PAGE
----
The US Data is in… How Do You Interpret It?

The ADP report released today showed that private-sector payrolls were up 325,000 in December, led by the service-providing sector and small businesses. The November level was slightly revised downward to 204,000 from an estimate of 206,000. Markets look to ADP’s report on private-sector payrolls to provide some guidance on the U.S. Labor Department’s jobs estimate, to be released tomorrow which includes information on both private- and public-sector payrolls.

However, analysts have noted seasonal-adjustment issues that have led to past ADP estimates for December substantially missing the government’s data. Economists polled by” Market Watch” expect the Labor Department’s report tomorrow to show strengthening employment, with overall nonfarm payrolls up 150,000 in December, compared with 120,000 in November.

Economists also expect the unemployment rate to rise to 8.7%. The US unemployment figures will be release tomorrow as well.

Overall, the reports show that there is the promise of a recovery. Combining this with earlier data on the automobile industry, there seems to be positive note in manufacturing and hiring.

The downside of this week’s reports is beginning to come from the retail sector, reports and releases are beginning to show that retailers had a remarkable end of November with Black Friday and Cyber Monday, which was generated in part by pent up demand and earlier shoppers getting their shopping done with the best deals early. Figures are beginning to show that December was a very slow month for retail and that the only with the last minute aggressive bargains and sales did customers open their wallets.

Sales were increased in the last few days at the sacrifice of profit.

Target Corp. has just reported their holiday figures. As reported in Market Watch,  Target Corp.TGT -4.00% said on Thursday that its December same store sales rose 1.6%. Analysts had expected same-store sales to rise 3.1%, according to a Thomson Reuters poll. Total December sales were $10.14 billion, up 2.6% from a year ago. “December sales were below our expectations as growth in Grocery and Beauty offset softness in Electronics and Music, Movies & Books,” Target CEO Gregg Steinhafel said in a press release. Target also trimmed its fourth-quarter earnings outlook to $1.35 to $1.43 a share from a previous $1.43 to $1.53 a share.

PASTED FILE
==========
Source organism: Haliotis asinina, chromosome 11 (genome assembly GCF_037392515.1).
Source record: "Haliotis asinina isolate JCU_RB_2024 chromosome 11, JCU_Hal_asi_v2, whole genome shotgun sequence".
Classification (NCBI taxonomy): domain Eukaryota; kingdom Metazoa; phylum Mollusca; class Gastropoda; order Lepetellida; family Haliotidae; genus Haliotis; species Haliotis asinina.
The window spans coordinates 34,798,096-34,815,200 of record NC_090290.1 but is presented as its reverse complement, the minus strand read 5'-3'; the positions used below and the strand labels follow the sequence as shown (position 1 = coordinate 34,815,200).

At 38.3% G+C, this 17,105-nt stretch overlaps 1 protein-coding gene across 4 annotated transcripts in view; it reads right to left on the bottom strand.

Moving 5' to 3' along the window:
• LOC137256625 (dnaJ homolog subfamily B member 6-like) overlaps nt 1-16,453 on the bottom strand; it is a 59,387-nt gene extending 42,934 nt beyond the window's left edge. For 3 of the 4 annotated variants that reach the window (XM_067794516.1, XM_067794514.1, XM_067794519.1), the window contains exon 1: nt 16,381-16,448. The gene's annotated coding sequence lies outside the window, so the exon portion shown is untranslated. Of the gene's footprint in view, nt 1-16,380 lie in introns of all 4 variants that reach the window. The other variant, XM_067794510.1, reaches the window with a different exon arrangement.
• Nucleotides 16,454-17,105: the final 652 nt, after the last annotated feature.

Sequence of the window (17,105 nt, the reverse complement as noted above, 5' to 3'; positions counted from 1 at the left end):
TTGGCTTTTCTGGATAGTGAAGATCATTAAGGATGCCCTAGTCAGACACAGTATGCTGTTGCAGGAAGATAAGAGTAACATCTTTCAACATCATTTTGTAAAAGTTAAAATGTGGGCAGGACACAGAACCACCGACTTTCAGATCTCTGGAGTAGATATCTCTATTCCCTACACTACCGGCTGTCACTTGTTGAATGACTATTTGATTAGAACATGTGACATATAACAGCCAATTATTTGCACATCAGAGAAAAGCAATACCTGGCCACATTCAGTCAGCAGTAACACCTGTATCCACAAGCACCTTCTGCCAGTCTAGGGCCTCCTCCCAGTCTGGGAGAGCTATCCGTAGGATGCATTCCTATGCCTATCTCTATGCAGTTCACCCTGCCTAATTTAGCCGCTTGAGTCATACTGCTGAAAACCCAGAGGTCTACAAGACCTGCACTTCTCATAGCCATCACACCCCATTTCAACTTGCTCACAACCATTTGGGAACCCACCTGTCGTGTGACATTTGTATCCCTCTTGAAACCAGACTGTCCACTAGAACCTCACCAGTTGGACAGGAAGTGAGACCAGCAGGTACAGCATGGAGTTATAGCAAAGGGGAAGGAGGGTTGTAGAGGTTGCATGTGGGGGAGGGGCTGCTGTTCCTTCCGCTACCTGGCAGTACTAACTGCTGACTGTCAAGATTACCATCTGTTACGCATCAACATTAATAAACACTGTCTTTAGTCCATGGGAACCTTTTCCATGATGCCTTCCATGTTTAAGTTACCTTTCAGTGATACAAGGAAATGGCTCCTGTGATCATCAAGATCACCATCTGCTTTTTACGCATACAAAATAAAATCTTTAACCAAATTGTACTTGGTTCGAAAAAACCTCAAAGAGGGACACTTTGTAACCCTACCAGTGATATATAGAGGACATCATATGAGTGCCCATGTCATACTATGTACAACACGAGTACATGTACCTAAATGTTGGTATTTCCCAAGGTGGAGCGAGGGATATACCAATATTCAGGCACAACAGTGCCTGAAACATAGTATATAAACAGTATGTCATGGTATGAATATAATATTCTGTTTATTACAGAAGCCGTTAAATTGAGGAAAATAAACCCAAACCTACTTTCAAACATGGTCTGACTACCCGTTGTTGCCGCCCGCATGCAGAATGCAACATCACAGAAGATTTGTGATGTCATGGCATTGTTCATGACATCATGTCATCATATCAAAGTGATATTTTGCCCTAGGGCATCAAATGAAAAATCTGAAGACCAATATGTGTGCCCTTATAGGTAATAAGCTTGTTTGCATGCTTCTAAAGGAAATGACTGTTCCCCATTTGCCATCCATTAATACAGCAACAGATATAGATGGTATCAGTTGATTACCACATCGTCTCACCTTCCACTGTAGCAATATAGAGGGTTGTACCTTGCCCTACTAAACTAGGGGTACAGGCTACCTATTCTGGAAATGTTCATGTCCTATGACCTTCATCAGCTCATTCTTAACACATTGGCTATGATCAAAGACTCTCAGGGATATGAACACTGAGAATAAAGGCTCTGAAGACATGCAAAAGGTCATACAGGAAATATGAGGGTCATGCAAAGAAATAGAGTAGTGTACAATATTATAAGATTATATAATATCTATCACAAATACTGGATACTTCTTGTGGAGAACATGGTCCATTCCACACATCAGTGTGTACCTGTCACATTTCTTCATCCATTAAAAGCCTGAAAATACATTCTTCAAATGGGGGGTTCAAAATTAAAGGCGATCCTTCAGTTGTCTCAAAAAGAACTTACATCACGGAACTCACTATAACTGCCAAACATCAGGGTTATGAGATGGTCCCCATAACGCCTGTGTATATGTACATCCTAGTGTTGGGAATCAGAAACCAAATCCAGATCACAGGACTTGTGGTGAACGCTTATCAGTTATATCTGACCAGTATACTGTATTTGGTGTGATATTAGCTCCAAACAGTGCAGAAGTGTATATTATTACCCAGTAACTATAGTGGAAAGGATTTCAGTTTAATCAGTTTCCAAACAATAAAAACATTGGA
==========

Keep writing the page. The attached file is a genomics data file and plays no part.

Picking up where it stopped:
This is the same message being heard throughout the US from major retailers with the major exception of Sears-Kmart, who had a drop in sales and profits and announced the closing of 120 stores.

J.C. Penney Co. JCP -5.44% dropped 10% on today after the company posted same-store sales results and said it would report a fourth-quarter loss of 30 cents to 45 cents a share. The company said the loss would include 50 cents to 55 cents a share in restructuring and management transition charges.  December same-store sales grew 0.3%, while total sales for the month fell 2.3%.

Whereas Nordstrom, TJX and Ross stores all reported increases in sales of up to 9%. TJX also announced a 2-1 stock split due to increased sales in December. While Macy’s has upped their guidance for December.

The fact that many economists were predicting slow sales or negative sales in December, these reports also support a slow turn around in the economy and in consumer spending.  The sacrifice of profit is hurting the bottom line of many of the retailers.

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